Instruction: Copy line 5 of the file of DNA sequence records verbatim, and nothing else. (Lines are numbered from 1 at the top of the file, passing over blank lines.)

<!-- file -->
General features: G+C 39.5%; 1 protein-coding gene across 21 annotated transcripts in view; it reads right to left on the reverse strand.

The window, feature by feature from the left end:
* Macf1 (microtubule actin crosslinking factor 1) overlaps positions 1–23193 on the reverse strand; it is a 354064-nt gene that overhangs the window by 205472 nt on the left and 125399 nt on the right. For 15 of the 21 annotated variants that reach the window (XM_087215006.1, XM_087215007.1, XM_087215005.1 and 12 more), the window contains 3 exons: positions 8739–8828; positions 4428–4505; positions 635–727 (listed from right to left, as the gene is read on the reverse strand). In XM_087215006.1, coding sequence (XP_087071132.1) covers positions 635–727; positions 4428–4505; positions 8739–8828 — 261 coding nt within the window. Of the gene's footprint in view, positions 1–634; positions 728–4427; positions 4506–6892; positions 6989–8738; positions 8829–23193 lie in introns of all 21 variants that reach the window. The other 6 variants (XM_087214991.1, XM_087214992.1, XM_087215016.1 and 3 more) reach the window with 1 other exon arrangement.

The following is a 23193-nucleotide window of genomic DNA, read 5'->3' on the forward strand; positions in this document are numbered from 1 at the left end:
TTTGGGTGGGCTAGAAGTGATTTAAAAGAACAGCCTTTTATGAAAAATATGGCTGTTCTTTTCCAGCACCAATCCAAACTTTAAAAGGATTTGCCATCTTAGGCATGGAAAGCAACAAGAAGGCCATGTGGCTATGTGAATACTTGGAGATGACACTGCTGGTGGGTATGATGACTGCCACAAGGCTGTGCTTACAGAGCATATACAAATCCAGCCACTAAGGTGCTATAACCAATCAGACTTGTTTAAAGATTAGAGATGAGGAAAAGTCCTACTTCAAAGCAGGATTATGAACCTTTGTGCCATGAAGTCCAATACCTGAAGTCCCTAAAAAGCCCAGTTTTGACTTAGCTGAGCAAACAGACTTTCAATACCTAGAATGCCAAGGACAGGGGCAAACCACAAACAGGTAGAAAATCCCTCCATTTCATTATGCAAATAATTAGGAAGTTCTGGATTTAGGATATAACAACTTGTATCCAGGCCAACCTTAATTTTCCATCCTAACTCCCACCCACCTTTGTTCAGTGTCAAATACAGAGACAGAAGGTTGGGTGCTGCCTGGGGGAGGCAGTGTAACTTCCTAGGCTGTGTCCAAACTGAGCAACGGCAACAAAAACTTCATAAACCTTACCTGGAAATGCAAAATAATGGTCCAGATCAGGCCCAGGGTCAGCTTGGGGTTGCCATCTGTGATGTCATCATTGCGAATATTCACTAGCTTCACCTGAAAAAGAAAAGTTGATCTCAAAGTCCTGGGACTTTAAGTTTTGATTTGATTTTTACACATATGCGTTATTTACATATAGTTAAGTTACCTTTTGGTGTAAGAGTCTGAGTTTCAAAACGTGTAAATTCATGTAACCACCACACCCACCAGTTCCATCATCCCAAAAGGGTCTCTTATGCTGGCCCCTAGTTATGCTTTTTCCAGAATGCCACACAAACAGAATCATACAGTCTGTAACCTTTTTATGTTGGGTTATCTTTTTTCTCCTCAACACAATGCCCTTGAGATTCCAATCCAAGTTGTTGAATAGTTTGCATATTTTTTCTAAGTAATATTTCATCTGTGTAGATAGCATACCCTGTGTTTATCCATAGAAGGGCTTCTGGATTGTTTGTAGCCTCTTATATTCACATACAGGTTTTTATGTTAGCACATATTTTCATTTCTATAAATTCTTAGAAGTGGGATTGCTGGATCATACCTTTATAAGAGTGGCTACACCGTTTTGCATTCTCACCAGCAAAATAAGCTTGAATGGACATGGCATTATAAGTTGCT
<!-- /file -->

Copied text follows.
TTTGGGTGGGCTAGAAGTGATTTAAAAGAACAGCCTTTTATGAAAAATATGGCTGTTCTTTTCCAGCACCAATCCAAACTTTAAAAGGATTTGCCATCTTAGGCATGGAAAGCAACAAGAAGGCCATGTGGCTATGTGAATACTTGGAGATGACACTGCTGGTGGGTATGATGACTGCCACAAGGCTGTGCTTACAGAGCATATACAAATCCAGCCACTAAGGTGCTATAACCAATCAGACTTGTTTAAAGATTAGAGATGAGGAAAAGTCCTACTTCAAAGCAGGATTATGAACCTTTGTGCCATGAAGTCCAATACCTGAAGTCCCTAAAAAGCCCAGTTTTGACTTAGCTGAGCAAACAGACTTTCAATACCTAGAATGCCAAGGACAGGGGCAAACCACAAACAGGTAGAAAATCCCTCCATTTCATTATGCAAATAATTAGGAAGTTCTGGATTTAGGATATAACAACTTGTATCCAGGCCAACCTTAATTTTCCATCCTAACTCCCACCCACCTTTGTTCAGTGTCAAATACAGAGACAGAAGGTTGGGTGCTGCCTGGGGGAGGCAGTGTAACTTCCTAGGCTGTGTCCAAACTGAGCAACGGCAACAAAAACTTCATAAACCTTACCTGGAAATGCAAAATAATGGTCCAGATCAGGCCCAGGGTCAGCTTGGGGTTGCCATCTGTGATGTCATCATTGCGAATATTCACTAGCTTCACCTGAAAAAGAAAAGTTGATCTCAAAGTCCTGGGACTTTAAGTTTTGATTTGATTTTTACACATATGCGTTATTTACATATAGTTAAGTTACCTTTTGGTGTAAGAGTCTGAGTTTCAAAACGTGTAAATTCATGTAACCACCACACCCACCAGTTCCATCATCCCAAAAGGGTCTCTTATGCTGGCCCCTAGTTATGCTTTTTCCAGAATGCCACACAAACAGAATCATACAGTCTGTAACCTTTTTATGTTGGGTTATCTTTTTTCTCCTCAACACAATGCCCTTGAGATTCCAATCCAAGTTGTTGAATAGTTTGCATATTTTTTCTAAGTAATATTTCATCTGTGTAGATAGCATACCCTGTGTTTATCCATAGAAGGGCTTCTGGATTGTTTGTAGCCTCTTATATTCACATACAGGTTTTTATGTTAGCACATATTTTCATTTCTATAAATTCTTAGAAGTGGGATTGCTGGATCATACCTTTATAAGAGTGGCTACACCGTTTTGCATTCTCACCAGCAAAATAAGCTTGAATGGACATGGCATTATAAGTTGCT